The Philippines’ 7,107 islands is home to a wide variety of colorful and majestic creatures. We have a rich diversity of fauna and flora that can be seen on land, sea, and sky. In fact, we have 7, 492 species of mammals, reptiles, amphibians, birds, and plants scattered all over the country.
Aside from cute and lovable, there are also a number of strange creatures that call the Philippines home. Below are 10 strange animals that can be found in the country.
Although dragons are commonly thought of as ferocious, giant animals that breathe out fire, Flying Dragons are the opposite of these. They’re small lizards that live off eating insects. They actually can’t fly. Rather, they glide in the air using their elongated ribs. These little lizards use their gliding ability to navigate through the forest to locate food, find mates, and protect their territories. Local hunters believe that the Flying Dragons is poisonous, but after thorough studies, scientists have found that these lizards are harmless. This wrong idea did do them some good since hunters tend to stay away from them.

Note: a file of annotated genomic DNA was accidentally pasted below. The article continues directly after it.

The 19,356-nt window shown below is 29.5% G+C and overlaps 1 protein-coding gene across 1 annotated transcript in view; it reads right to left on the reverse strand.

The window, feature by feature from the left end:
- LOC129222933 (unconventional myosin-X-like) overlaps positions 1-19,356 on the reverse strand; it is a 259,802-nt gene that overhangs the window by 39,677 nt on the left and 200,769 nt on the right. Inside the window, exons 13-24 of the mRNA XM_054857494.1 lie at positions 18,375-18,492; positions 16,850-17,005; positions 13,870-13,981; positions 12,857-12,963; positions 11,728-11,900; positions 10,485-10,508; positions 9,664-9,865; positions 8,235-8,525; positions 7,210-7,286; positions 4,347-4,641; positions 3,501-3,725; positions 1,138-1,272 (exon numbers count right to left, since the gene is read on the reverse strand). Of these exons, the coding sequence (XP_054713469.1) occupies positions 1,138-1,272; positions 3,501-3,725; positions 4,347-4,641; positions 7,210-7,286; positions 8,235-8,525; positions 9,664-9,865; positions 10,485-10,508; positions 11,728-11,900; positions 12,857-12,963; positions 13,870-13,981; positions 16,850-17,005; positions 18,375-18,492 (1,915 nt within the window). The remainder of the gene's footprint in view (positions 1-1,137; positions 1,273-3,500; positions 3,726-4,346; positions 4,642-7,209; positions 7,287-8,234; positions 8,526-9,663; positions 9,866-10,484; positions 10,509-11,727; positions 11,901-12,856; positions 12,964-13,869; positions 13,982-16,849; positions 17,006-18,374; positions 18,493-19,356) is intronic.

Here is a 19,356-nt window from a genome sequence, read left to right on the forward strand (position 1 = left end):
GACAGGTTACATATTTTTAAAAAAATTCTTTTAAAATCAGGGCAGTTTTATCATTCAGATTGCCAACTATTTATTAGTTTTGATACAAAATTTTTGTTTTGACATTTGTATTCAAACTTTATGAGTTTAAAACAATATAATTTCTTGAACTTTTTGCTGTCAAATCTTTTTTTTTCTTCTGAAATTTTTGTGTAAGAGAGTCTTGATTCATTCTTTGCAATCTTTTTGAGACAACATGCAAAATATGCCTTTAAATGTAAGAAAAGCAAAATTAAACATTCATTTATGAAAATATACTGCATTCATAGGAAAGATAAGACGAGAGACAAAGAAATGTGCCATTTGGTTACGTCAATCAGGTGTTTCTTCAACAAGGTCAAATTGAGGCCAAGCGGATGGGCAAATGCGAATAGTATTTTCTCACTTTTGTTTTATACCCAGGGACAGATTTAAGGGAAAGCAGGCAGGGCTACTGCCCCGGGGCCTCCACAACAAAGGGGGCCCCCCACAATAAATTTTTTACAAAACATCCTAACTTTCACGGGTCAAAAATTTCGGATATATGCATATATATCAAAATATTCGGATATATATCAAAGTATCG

Stripe-Faced Flying Fox
This large flying creature may look like a cat with wings, but it’s actually a type fruit bat that’s endemic to the island of Mindoro. Also known as the Mindoro stripe-faced fruit bat, it’s another recent discovery added to the country’s fauna list. The explorer Jacob Esselstyn discovered these flying foxes through local stories about a fox-like creature that had distinct markings on their faces. These flying foxes are actually related to the Sulawesi stripe-faced fruit bats, which are endemic to Indonesia. Both these creatures have the same white stripes on their brow and jaw.
Philippine Tube-Nosed Fruit Bat
Another fruit bat on the list, the Philippine Tube-Nosed Fruit Bat is distinguished not by facial marks, but with their pointy, tube-like nostril. They can be seen flying through the rainforests of Sibuyan, Negros, and Cebu. Despite their alien-like facial features, these fruit bats only feed on fruits and insects. Sadly, these bats are tagged as critically-endangered. Over the years, deforestation and human settlements have cause major damage to their habitat, greatly affecting their population.